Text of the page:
Issues to Consider Before Making a Home Purchase

By Michael Edlen
Special to the Palisades News

Home buyers are often in a hurry to have their offer presented as quickly as possible. Sometimes their agents encourage quick action in an effort to avoid getting involved in a bidding situation. However, making an offer without first investigating various aspects of the home can result in disappointment upon moving in.

Over the years, I have observed prospective buyers give particular attention to various practical issues or features, but at the same time they overlook other things that might ultimately be even more important.

For example, the apparent shortage of storage space can often be readily solved by a couple of easy interior or exterior modifications. However, a major remodel job to create a larger kitchen would require more thought, planning, permitting and a much bigger budget than may have been anticipated.

Here are several questions a buyer might find beneficial to consider before presenting an offer:

  • Is the home satisfactory as it is, or would it require major changes?
  • Would major changes in that particular location be a wise investment?
  • What does the immediate neighborhood feel like at different times of the day? Are you willing to take a few hours to find out?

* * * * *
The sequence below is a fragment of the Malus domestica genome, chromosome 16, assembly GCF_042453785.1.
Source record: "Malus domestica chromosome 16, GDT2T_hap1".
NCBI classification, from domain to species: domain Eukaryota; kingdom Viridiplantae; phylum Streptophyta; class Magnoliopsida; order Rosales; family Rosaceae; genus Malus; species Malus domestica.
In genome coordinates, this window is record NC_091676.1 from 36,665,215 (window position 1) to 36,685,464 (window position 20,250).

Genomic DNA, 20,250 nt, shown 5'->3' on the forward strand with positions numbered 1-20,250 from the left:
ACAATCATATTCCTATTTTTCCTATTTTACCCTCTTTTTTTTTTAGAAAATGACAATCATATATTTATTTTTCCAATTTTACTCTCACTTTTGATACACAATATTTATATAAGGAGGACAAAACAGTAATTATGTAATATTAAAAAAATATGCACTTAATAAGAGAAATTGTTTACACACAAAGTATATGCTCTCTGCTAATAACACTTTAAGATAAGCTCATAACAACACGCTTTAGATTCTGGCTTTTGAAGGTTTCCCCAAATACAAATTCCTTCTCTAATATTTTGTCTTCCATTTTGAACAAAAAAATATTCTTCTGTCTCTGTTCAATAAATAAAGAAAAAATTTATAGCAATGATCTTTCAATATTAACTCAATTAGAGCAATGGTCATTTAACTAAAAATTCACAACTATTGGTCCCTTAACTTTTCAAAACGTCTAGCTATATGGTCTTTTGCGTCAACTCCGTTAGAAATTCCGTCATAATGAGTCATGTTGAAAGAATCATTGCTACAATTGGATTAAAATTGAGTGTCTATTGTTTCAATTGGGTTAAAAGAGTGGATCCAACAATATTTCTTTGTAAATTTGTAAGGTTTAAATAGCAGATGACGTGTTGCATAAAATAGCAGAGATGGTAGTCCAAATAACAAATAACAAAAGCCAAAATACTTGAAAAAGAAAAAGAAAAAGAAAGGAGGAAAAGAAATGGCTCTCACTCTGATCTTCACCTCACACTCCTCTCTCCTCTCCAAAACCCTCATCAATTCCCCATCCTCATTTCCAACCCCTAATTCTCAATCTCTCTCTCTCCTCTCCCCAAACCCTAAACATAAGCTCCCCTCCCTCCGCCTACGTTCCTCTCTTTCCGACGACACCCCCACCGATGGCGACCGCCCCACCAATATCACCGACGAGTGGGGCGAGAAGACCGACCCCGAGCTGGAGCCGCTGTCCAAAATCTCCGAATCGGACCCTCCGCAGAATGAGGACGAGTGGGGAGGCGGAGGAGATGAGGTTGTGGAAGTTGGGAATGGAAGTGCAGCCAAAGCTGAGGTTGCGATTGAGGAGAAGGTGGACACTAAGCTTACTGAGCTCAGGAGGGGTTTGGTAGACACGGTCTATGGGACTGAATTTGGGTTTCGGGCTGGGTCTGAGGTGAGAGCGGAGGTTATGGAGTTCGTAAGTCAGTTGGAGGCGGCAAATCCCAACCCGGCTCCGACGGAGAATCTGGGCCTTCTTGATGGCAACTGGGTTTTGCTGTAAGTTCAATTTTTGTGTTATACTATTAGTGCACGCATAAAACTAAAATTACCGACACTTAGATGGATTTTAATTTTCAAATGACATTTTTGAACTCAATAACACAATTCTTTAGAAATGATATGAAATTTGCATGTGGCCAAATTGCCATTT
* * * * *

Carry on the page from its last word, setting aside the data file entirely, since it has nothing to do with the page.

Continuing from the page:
• Is the home near a heavily-trafficked street that may present a noise issue? And, if so, can the sound be sufficiently mitigated by adding a large fountain or waterfall, or installing outdoor speakers for music?
  • How congested is the street and is parking relatively easy to find?
  • Is the micro-climate aligned with your general preference? Do you prefer a warmer or cooler temperature? For example, the Highlands tends to have a sunnier/warmer climate throughout the year than other parts of the Palisades.
  • Is the neighborhood, and this particular property, view-protected? Are there limitations that may prevent you from making desired changes? For example, do CC&Rs (Covenants, Conditions and Restrictions) dictate where you could expand the house if it would be in the line of view from a neighbor’s home?
  • How close is it to a wilderness area and is the presence of wildlife an issue for you? For example, do you have small dogs that might be at risk from coyotes, especially at night?
  • Are most of the homes nearby expanded or remodeled already, or is it likely that future construction projects will be done on several of them?
  • On a scale of 1-10, does the home you are interested in feel like an 8 or better? Or are the compromises too significant, and you would rate it a 5 or lower?

Michael Edlen has sold 1,300 homes, representing over $1.5 billion in transactions, and his team has more than 100 years combined experience in real estate. He can be reached at (310) 230-7373 or

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